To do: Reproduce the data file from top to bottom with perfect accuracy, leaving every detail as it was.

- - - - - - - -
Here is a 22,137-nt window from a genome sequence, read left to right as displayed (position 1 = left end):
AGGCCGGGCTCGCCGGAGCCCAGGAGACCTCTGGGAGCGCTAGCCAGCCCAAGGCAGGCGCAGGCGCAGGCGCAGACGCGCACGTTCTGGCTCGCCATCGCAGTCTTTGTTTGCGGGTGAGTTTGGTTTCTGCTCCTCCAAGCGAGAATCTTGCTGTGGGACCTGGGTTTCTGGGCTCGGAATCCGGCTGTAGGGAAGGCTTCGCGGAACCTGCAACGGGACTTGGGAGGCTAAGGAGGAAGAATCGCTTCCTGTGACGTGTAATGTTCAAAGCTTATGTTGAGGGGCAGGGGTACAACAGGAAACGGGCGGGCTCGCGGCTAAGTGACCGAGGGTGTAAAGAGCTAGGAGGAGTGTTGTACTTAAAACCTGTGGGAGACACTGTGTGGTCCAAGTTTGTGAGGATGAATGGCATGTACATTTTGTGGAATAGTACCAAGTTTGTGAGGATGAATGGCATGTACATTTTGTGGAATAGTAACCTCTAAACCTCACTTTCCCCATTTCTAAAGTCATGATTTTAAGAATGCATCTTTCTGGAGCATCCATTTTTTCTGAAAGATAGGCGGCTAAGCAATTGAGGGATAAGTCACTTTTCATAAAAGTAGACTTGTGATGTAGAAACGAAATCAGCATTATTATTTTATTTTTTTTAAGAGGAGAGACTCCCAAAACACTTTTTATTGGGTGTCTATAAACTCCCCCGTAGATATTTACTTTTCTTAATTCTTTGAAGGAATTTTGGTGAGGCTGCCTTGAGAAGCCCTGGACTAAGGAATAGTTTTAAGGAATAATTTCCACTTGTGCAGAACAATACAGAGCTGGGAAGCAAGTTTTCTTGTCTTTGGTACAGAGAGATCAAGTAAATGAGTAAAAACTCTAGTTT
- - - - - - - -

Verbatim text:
Here is a 22,137-nt window from a genome sequence, read left to right as displayed (position 1 = left end):
AGGCCGGGCTCGCCGGAGCCCAGGAGACCTCTGGGAGCGCTAGCCAGCCCAAGGCAGGCGCAGGCGCAGGCGCAGACGCGCACGTTCTGGCTCGCCATCGCAGTCTTTGTTTGCGGGTGAGTTTGGTTTCTGCTCCTCCAAGCGAGAATCTTGCTGTGGGACCTGGGTTTCTGGGCTCGGAATCCGGCTGTAGGGAAGGCTTCGCGGAACCTGCAACGGGACTTGGGAGGCTAAGGAGGAAGAATCGCTTCCTGTGACGTGTAATGTTCAAAGCTTATGTTGAGGGGCAGGGGTACAACAGGAAACGGGCGGGCTCGCGGCTAAGTGACCGAGGGTGTAAAGAGCTAGGAGGAGTGTTGTACTTAAAACCTGTGGGAGACACTGTGTGGTCCAAGTTTGTGAGGATGAATGGCATGTACATTTTGTGGAATAGTACCAAGTTTGTGAGGATGAATGGCATGTACATTTTGTGGAATAGTAACCTCTAAACCTCACTTTCCCCATTTCTAAAGTCATGATTTTAAGAATGCATCTTTCTGGAGCATCCATTTTTTCTGAAAGATAGGCGGCTAAGCAATTGAGGGATAAGTCACTTTTCATAAAAGTAGACTTGTGATGTAGAAACGAAATCAGCATTATTATTTTATTTTTTTTAAGAGGAGAGACTCCCAAAACACTTTTTATTGGGTGTCTATAAACTCCCCCGTAGATATTTACTTTTCTTAATTCTTTGAAGGAATTTTGGTGAGGCTGCCTTGAGAAGCCCTGGACTAAGGAATAGTTTTAAGGAATAATTTCCACTTGTGCAGAACAATACAGAGCTGGGAAGCAAGTTTTCTTGTCTTTGGTACAGAGAGATCAAGTAAATGAGTAAAAACTCTAGTTT